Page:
Now that I think of it, it is quite chilling that the manicured, pristine environment of Changi is where so many people every year first realize that they are going to be hung. Can you imagine their ‘Singaporean Tour’? Off the plane, heavenly Changi Airport and then the Gallows. There is perhaps no emotional journey as traumatic, as roller-coastery.

Because every other crime that warrants the death penalty leaves a scar and fills the perpetrator with guilt. Think of a murderer – they are filled with an intense emotion (hate, jealousy, whatever) and then they see the suffering in their victim. They spend the remainder of their lives as either guilt-ridden fugitives or convicted criminals – there is no simple after-life. (There are some exceptions I suppose, like those who kill in the name of God, whether it’s a Jihad, an Inquisition or Lord Ram’s Birthplace – they might actually feel really good about themselves post-homicide. Another scary thought.)

But not the drug trafficker. The drug trafficker never sees the pain his actions cause. The ODed Heroin addict. The death by dehydration E popper. The obese, overeating stoner. Drug trafficking leaves almost no moral blemish inside a person. While commiting the crime, it seems at worst like an adult version of hide-and-seek.

So, when the drug trafficker first realizes that he is going to die. Wow. That is one cataclysmic downer.

Anyways, back to our unfortunate Australian. Mr. Nguyen was in transit. Many drug mules transit in Singapore because of the belief – not unfounded – that final destination countries’ customs will be more lax with passengers from Singapore, given our draconian security. But the mules don’t realize one thing – our policemen scour transit passengers as if they were all wearing ski masks and “I love Arafat” t-shirts in downtown New York.

Mr. Nguyen admits to the crime, and claims he did it to drag his brother out of debt. Well, the law really doesn’t care why he did it. He almost certainly will die. Quite soon, actually – in Singapore, we don’t keep people hanging around on death row.

His case has raised a number of important issues:

1)The Death Penalty itself

A well-flushed out for/against debate can be found in many places.

On Deterrence:

Liberals argue that statistics prove it doesn’t really act as a deterrent. I think it may not in a country like the US, where nothing really seems to deter criminals.

But, in a socially controlled and micromanaged society like Singapore, I think it does in fact act as a deterrent. Does anybody want to do a controlled test?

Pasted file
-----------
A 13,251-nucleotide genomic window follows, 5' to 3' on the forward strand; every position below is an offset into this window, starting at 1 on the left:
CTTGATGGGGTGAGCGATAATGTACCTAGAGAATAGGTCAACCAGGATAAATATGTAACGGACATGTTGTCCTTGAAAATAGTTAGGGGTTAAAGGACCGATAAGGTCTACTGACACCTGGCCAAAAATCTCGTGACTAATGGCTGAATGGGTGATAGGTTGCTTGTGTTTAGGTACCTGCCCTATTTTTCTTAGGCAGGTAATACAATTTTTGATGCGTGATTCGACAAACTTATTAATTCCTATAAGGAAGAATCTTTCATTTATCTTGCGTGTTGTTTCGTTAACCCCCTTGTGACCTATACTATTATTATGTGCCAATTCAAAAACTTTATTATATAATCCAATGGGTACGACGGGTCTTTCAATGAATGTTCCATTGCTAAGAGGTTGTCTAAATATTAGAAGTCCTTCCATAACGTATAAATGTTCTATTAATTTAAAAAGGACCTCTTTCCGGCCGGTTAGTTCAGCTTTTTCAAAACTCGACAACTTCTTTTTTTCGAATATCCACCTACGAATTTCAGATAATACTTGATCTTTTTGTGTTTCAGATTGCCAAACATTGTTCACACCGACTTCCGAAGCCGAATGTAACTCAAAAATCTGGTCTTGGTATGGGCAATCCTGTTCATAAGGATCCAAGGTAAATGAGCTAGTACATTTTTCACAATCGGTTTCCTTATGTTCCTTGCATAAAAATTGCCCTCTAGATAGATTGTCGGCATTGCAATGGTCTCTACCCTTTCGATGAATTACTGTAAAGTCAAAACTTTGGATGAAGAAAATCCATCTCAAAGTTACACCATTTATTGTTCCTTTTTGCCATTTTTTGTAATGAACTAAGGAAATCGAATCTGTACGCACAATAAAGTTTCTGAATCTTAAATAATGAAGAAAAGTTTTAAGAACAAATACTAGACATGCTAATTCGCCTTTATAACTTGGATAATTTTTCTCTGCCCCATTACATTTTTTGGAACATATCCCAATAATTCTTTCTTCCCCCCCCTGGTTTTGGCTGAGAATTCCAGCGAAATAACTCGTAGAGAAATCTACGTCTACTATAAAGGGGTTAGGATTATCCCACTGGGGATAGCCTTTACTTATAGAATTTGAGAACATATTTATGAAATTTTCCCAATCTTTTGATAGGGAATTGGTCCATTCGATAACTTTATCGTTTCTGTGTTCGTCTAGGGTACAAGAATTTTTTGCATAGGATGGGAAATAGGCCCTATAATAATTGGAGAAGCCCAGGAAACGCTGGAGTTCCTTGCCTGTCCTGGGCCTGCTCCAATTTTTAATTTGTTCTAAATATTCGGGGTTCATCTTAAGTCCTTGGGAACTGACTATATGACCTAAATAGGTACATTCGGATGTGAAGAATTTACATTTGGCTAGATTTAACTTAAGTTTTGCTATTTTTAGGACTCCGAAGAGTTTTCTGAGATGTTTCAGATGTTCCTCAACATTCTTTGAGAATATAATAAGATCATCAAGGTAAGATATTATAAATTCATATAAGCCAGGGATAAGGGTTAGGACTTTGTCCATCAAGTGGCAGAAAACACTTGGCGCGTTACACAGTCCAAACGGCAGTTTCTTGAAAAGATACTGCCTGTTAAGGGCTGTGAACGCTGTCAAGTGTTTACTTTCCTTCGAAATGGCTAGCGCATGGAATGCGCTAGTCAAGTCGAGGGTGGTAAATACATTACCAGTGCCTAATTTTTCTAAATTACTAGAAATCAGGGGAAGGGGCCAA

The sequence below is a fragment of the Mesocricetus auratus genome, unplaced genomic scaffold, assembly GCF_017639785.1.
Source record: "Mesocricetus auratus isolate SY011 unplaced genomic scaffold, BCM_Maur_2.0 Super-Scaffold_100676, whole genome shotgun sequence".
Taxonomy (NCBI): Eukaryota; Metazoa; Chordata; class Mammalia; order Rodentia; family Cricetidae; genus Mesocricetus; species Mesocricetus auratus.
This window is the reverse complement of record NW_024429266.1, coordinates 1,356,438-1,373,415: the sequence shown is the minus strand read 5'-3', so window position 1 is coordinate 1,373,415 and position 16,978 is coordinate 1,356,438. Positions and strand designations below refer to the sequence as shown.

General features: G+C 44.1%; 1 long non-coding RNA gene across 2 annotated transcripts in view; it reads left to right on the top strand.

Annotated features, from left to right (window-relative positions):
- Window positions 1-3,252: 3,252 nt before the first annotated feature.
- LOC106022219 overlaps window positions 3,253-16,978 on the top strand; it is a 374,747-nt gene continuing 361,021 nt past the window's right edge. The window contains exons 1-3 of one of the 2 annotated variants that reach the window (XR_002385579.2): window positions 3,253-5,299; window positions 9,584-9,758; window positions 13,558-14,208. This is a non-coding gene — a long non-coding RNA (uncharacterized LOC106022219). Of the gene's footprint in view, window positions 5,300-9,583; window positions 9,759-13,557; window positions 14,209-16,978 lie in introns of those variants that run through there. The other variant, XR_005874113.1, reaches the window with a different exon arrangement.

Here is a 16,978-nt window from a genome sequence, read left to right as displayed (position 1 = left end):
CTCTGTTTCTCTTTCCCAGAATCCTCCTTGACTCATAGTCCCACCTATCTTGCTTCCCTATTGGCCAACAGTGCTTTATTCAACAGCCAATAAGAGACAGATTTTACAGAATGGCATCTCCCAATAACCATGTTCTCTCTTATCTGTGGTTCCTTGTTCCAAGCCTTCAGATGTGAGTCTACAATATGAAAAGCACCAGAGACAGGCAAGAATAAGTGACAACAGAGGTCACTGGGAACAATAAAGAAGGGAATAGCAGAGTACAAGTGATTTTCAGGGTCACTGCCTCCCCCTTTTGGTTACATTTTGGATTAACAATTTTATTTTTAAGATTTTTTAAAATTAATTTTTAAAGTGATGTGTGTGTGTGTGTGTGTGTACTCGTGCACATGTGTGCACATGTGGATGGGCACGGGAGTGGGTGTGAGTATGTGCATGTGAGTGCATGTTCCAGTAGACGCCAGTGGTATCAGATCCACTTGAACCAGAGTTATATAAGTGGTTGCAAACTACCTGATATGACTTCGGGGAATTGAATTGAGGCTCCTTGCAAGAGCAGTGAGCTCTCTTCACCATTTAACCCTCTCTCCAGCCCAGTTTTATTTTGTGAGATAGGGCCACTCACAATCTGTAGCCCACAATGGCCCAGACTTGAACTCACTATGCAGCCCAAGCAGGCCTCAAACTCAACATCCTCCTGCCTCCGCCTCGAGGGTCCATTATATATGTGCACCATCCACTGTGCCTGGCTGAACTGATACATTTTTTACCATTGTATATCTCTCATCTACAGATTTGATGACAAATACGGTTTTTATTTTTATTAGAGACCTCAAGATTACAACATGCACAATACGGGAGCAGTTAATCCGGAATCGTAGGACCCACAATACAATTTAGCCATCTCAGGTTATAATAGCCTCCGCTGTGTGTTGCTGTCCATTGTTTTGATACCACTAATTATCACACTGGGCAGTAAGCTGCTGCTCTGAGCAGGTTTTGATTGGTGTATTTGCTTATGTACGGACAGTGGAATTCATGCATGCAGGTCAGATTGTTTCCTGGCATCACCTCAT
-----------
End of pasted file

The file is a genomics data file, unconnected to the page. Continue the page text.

I am against The Death Penalty for one simple reason – the possibility that we might kill an innocent:

All judicial systems are prone to human error.

If human error wrongfully puts somebody in prison for life, we can make up for it.

If human error wrongfully kills somebody, that’s it. Finito. The person is gone.

I cannot support any system that may erroneously kill innocent people.

Some also say that having the death penalty brings added economic costs to society (lawyers, death row etc.). It’s cheaper to keep them incarcerated.

Once again, probably not true in Singapore. Here, we kill the sentenced very quickly. If we suddenly abolished the death penalty and had life-long sentences, then there’d be an added economic burden.

That’s precisely the problem. We measure everything in $ and cents here. We have to stop putting a price on human life. I’m in favour of life-long sentences, even if it does mean an extra 0.1% on our ridiculously low tax rate.


Apparently, the Australian anti-death penalty squadron has not been as vociferous over Mr. Nguyen as they were for a Ms. Schapelle Corby, recently sentenced to 20 years in prison (later reduced to 15) for smuggling 4kg of Marijuana into Bali, and the ‘Bali 9’ – 8 Australian men and one woman – currently being tried for smuggling 8 kilograms of heroin into Bali.

Why not? The anti-racist lobby thinks it’s because poor old Mr. Nguyen is an Asian, while the others are white.

Still others disagree, claiming that race has nothing to do with it, but rather the fact that Mr. Nguyen has pleaded guilty, while the others claim they’re innocent.

Probably a bit of both.

One thing’s for sure, as far as the ‘race is not an issue’ people go. Hippy, neo-liberal humanists in the West always underestimate the level of xenophobia in their own countries. Many I’ve met are painfully ignorant of racist sentiments that the more insular folk in their country harbour.

In reality, it’s probably no safer for a Turbaned Punjabi to drive through middle Australia than it is for a White Couple to go skinny dipping in the Tehran Public Pool.

3)Neo-colonial Interference

The Australian Government, public and media have been trying to pressure the Indonesian and Singaporean Governments into letting their citizens off with a little slap on the wrists.

This is probably what riles us Asians the most – when a Western Government and Public try to tell us how to run our country. Few things get our blood boiling as much as this re-enactment of the good old colonial days. (remember Michael Fay?)

(Anyway, Americans have lost their right to preach about human rights to anybody. Guantanamo, Abu Ghraib, etc. etc. have knocked them well off their moral high ground.)

The facts of the matter are always clear – they knew about the death penalty and they were caught in possession. Why should they get off while our criminals die?

Do Asian countries ever ask Western countries to give our citizens special judicial treatment?

The bloody cheek of it all.

4)Singaporean Apathy

For those who’ve read this far, some might have been perturbed by my flippant description of Mr. Nguyen’s plight and the death penalty. Well, I’m mimicking the average Singaporean’s take on these issues.

(Actually, that’s not true. The average Singaporean probably would never hear about ‘Mr. Nguyen on death row’. Too busy, either eating Chicken Rice or trying to make more money.)

Anyway, this is an extremely grave matter that we must start thinking about. It is most tragic that Mr. Nguyen is going to lose his life. We must start thinking about what kind of a country we want to be.

Thinking? Hah, that’s a good one. Sometime in the past forty years, as we were shedding our rags and kissing our riches, we decided to outsource all thinking to our dear Gahmen (Singlish, for Government). The Gahmen thinks for us, and we vote for them. It’s a symbiotic relationship that has made us rich.

And that’s all there is to life after all, isn’t it?